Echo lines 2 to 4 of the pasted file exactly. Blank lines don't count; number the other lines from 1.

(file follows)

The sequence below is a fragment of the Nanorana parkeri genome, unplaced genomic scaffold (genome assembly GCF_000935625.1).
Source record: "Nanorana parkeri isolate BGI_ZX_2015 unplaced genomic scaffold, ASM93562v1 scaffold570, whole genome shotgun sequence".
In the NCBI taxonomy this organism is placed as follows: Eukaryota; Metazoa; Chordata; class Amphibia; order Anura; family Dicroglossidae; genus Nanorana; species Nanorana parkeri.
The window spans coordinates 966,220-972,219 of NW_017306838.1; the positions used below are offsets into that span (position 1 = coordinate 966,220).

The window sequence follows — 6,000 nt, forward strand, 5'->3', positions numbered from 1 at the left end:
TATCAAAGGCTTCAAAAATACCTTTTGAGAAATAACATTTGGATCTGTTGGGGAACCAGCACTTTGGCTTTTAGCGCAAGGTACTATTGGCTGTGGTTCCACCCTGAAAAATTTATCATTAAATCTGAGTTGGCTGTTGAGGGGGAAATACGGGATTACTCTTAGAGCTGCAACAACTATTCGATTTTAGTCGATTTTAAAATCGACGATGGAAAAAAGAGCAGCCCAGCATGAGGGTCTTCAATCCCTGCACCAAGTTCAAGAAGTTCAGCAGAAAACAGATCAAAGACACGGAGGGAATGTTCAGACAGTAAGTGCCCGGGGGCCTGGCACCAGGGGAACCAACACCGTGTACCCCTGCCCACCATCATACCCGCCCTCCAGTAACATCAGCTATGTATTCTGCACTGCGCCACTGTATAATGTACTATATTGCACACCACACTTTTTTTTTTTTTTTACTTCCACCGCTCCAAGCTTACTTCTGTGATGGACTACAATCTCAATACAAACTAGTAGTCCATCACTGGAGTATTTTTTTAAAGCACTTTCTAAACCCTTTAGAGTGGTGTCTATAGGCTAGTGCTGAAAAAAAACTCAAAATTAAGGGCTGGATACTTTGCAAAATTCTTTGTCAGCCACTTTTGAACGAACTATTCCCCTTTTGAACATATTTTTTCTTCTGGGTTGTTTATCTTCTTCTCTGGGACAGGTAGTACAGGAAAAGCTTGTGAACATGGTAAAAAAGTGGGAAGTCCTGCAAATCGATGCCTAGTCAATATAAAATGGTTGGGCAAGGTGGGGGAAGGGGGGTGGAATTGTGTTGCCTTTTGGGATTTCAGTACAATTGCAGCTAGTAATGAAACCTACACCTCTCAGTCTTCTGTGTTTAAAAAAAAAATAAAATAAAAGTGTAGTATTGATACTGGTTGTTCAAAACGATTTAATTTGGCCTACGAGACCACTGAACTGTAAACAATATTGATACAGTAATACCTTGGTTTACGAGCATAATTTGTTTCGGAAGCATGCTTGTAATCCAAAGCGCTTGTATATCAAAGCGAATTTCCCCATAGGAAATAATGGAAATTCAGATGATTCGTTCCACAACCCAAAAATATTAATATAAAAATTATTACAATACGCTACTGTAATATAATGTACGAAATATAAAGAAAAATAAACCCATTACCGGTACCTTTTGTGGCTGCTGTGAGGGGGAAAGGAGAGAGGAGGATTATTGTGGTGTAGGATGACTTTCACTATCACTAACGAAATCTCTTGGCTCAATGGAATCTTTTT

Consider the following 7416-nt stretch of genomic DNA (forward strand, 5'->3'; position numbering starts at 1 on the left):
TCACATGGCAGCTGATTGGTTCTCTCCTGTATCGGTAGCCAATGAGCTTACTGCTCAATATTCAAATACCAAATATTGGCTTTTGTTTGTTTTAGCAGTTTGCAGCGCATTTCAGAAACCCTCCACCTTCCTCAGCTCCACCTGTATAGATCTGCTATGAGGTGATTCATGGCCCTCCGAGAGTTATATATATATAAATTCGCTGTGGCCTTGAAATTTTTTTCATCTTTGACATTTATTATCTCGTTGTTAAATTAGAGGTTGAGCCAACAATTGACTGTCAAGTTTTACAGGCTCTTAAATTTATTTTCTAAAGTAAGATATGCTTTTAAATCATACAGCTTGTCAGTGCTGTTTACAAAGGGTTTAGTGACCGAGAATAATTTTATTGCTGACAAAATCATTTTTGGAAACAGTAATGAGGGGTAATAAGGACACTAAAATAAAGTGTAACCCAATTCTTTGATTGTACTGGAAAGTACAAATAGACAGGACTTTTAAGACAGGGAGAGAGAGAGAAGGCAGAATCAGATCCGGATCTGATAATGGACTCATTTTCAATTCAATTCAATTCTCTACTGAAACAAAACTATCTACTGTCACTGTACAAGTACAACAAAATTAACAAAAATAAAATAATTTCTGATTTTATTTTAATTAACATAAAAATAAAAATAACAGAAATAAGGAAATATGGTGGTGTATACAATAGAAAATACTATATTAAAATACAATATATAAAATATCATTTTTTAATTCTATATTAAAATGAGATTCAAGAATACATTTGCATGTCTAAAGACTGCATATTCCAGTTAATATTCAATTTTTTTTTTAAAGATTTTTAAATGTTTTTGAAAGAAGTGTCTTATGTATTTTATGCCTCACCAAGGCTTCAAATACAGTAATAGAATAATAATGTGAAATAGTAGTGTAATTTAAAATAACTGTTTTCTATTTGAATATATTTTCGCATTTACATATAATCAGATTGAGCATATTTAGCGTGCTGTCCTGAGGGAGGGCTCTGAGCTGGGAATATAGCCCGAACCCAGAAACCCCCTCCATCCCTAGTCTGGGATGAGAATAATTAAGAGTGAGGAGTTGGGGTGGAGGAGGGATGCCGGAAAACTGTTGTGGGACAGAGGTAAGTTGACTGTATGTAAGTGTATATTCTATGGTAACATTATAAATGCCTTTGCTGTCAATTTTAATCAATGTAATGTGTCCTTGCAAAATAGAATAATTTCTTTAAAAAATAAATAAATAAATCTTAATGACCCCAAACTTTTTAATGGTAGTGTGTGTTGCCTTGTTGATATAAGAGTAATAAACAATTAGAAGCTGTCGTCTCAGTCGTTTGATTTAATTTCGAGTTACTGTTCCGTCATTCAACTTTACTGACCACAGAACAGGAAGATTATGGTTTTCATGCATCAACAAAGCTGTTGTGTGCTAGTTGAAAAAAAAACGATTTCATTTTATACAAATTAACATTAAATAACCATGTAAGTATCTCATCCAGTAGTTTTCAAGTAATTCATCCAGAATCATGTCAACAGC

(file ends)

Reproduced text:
Source record: "Nanorana parkeri isolate BGI_ZX_2015 unplaced genomic scaffold, ASM93562v1 scaffold570, whole genome shotgun sequence".
In the NCBI taxonomy this organism is placed as follows: Eukaryota; Metazoa; Chordata; class Amphibia; order Anura; family Dicroglossidae; genus Nanorana; species Nanorana parkeri.
The window spans coordinates 966,220-972,219 of NW_017306838.1; the positions used below are offsets into that span (position 1 = coordinate 966,220).